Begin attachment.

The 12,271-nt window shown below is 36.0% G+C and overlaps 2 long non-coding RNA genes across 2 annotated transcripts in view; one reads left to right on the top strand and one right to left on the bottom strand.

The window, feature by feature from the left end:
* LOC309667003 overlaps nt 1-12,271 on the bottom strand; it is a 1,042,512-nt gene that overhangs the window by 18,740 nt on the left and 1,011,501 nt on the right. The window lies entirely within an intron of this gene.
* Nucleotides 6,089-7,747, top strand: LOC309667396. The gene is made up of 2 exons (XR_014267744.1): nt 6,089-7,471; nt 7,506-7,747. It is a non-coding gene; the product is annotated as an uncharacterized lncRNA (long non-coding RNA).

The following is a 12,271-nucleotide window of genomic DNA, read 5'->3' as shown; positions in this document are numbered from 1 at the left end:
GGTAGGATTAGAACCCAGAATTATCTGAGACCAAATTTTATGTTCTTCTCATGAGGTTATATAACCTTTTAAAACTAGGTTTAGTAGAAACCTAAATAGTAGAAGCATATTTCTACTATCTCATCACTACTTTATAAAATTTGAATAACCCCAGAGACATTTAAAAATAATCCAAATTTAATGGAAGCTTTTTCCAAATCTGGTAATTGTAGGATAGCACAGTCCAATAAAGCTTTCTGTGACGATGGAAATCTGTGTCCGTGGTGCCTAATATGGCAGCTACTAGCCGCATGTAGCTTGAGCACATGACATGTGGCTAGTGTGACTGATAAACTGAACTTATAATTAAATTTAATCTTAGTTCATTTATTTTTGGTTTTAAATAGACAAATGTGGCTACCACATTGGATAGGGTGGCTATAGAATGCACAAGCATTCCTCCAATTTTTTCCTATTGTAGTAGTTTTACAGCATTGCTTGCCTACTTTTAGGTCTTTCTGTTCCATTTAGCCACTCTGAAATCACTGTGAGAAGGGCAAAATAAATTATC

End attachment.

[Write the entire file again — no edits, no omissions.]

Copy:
The 12,271-nt window shown below is 36.0% G+C and overlaps 2 long non-coding RNA genes across 2 annotated transcripts in view; one reads left to right on the top strand and one right to left on the bottom strand.

The window, feature by feature from the left end:
* LOC309667003 overlaps nt 1-12,271 on the bottom strand; it is a 1,042,512-nt gene that overhangs the window by 18,740 nt on the left and 1,011,501 nt on the right. The window lies entirely within an intron of this gene.
* Nucleotides 6,089-7,747, top strand: LOC309667396. The gene is made up of 2 exons (XR_014267744.1): nt 6,089-7,471; nt 7,506-7,747. It is a non-coding gene; the product is annotated as an uncharacterized lncRNA (long non-coding RNA).

The following is a 12,271-nucleotide window of genomic DNA, read 5'->3' as shown; positions in this document are numbered from 1 at the left end:
GGTAGGATTAGAACCCAGAATTATCTGAGACCAAATTTTATGTTCTTCTCATGAGGTTATATAACCTTTTAAAACTAGGTTTAGTAGAAACCTAAATAGTAGAAGCATATTTCTACTATCTCATCACTACTTTATAAAATTTGAATAACCCCAGAGACATTTAAAAATAATCCAAATTTAATGGAAGCTTTTTCCAAATCTGGTAATTGTAGGATAGCACAGTCCAATAAAGCTTTCTGTGACGATGGAAATCTGTGTCCGTGGTGCCTAATATGGCAGCTACTAGCCGCATGTAGCTTGAGCACATGACATGTGGCTAGTGTGACTGATAAACTGAACTTATAATTAAATTTAATCTTAGTTCATTTATTTTTGGTTTTAAATAGACAAATGTGGCTACCACATTGGATAGGGTGGCTATAGAATGCACAAGCATTCCTCCAATTTTTTCCTATTGTAGTAGTTTTACAGCATTGCTTGCCTACTTTTAGGTCTTTCTGTTCCATTTAGCCACTCTGAAATCACTGTGAGAAGGGCAAAATAAATTATC